ASPEN, Colo. — Transportation Security Administration chief John S. Pistole on Thursday welcomed the controversial unionization of his agency's 47,000 airport screeners.
"I think collective bargaining at the national level ... will help in things completely unrelated to the security aspect," such as consistency of management standards, Mr. Pistole told the Aspen Security Forum.
He said that at employee town halls at airports across the country, he had been "hearing frustrations from front-line officers about the lack of consistency" from their management on issues such as performance feedback or how to wear their uniforms.
When he took over TSA in 2009, Mr. Pistole added, "A lot of people don't realize — there were already 13,000 [screeners] paying dues to one of two unions, without any collective-bargaining authority, so there was a frustration" about that, too.
Collective bargaining, he noted, would only cover "nonsecurity employment issues" and would specifically exclude any topics that might affect security, such as security procedures, the deployment of personnel or equipment, testing and qualifications for screeners, disciplinary issues, and pay and pensions.
He added that in February, when he allowed the vote on collective bargaining, an election for TSA workers to choose a union had already been ordered by the Federal Labor Relations Authority. To hold such a ballot and allow staff to choose a union to represent them exclusively, without granting collective-bargaining authority to the union they picked, "would make no sense," he concluded.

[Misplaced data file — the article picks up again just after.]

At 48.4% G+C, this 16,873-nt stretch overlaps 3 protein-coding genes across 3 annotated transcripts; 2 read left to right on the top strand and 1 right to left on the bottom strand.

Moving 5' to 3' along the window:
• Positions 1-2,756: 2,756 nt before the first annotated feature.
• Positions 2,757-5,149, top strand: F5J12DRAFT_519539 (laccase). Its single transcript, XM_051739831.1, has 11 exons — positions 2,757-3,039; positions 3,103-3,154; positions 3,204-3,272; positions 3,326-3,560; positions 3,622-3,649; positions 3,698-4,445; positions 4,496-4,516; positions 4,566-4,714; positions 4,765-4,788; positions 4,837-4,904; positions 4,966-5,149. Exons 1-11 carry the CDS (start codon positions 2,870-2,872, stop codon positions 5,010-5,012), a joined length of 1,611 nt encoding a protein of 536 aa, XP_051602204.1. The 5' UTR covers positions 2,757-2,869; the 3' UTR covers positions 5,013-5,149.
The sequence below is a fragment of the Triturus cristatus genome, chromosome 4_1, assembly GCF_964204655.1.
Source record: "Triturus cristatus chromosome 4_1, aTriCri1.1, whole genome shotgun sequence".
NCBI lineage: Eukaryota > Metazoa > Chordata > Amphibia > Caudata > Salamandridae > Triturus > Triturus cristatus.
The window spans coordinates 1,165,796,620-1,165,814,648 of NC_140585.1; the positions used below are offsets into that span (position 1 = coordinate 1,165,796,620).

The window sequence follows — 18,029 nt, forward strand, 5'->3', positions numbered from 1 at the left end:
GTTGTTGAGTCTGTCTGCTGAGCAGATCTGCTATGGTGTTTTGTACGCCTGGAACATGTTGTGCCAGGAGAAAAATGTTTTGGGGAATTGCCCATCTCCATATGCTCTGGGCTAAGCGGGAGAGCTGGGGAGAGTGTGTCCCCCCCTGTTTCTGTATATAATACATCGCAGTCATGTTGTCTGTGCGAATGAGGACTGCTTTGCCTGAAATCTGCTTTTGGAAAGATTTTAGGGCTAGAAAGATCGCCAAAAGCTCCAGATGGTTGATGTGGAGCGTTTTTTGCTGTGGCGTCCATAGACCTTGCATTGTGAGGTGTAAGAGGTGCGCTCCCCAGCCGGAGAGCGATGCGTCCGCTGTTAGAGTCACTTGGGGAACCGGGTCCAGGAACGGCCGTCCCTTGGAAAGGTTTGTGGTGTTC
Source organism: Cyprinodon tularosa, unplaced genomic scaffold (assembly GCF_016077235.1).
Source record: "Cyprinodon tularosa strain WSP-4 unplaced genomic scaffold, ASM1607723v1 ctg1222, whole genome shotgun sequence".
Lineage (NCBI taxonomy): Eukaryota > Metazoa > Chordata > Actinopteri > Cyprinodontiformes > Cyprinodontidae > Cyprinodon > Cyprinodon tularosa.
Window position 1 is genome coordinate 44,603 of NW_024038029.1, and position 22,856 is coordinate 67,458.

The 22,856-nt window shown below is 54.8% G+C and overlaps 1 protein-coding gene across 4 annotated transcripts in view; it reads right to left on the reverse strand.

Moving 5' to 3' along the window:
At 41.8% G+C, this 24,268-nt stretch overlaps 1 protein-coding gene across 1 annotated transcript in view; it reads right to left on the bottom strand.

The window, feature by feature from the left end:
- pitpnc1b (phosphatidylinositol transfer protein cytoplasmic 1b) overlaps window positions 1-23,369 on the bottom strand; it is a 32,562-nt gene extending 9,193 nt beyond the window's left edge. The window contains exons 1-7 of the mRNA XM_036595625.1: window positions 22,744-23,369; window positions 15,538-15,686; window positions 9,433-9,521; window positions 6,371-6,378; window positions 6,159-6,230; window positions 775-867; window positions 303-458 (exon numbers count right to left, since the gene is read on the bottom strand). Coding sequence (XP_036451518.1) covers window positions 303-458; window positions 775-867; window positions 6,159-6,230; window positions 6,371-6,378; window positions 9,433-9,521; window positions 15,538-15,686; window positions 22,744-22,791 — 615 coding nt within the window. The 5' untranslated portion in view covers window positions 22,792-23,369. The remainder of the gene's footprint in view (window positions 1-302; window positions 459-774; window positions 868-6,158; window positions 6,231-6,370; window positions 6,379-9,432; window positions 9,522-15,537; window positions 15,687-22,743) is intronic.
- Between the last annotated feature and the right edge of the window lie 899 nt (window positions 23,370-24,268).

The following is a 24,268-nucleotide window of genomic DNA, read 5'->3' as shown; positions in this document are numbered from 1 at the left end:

The vote took place in March and of the 19,000 who voted, only 3,000 voted against having a union represent them. Of the 28,000 or so screeners who didn't vote, Mr. Pistole said, "I don't know what they thought about the issue."
The move has proved controversial on Capitol Hill, where critics argue that, as a security agency, the TSA should be like the CIA, FBI or Secret Service, none of which allows collective bargaining.
Rep. John L. Mica, Florida Republican and chairman of the powerful Transportation and Infrastructure Committee, which has jurisdiction over TSA, criticized Mr. Pistole's comments.
"Even with collective bargaining, frustrated TSA employees will still be forced to deal with a dysfunctional, top-heavy federal agency, with 3,800 bureaucrats in Washington making an average of $105,000 per year. The only solution to TSA's many problems is a dramatic overhaul of the agency," he said Thursday.
Others have also criticized the move. "Collective bargaining is inherently adversarial," according to the Heritage Foundation's James Sherk. "Pitting employees and employers against each other at the bargaining table fosters attitudes of 'labor versus management' that often leads to strikes and job actions."
But Rep. Bennie Thompson of Mississippi, the ranking Democrat on the Homeland Security Committee, welcomed Mr. Pistole's comments.
"Collective-bargaining rights can actually enhance workforce productivity, morale, and TSAs mission without diminishing our security. TSA made that determination when the issue was studied. There was a decision, there was an election, there was a winner. Its a settled matter," said Mr. Thompson, whose panel oversees the TSA's parent agency.
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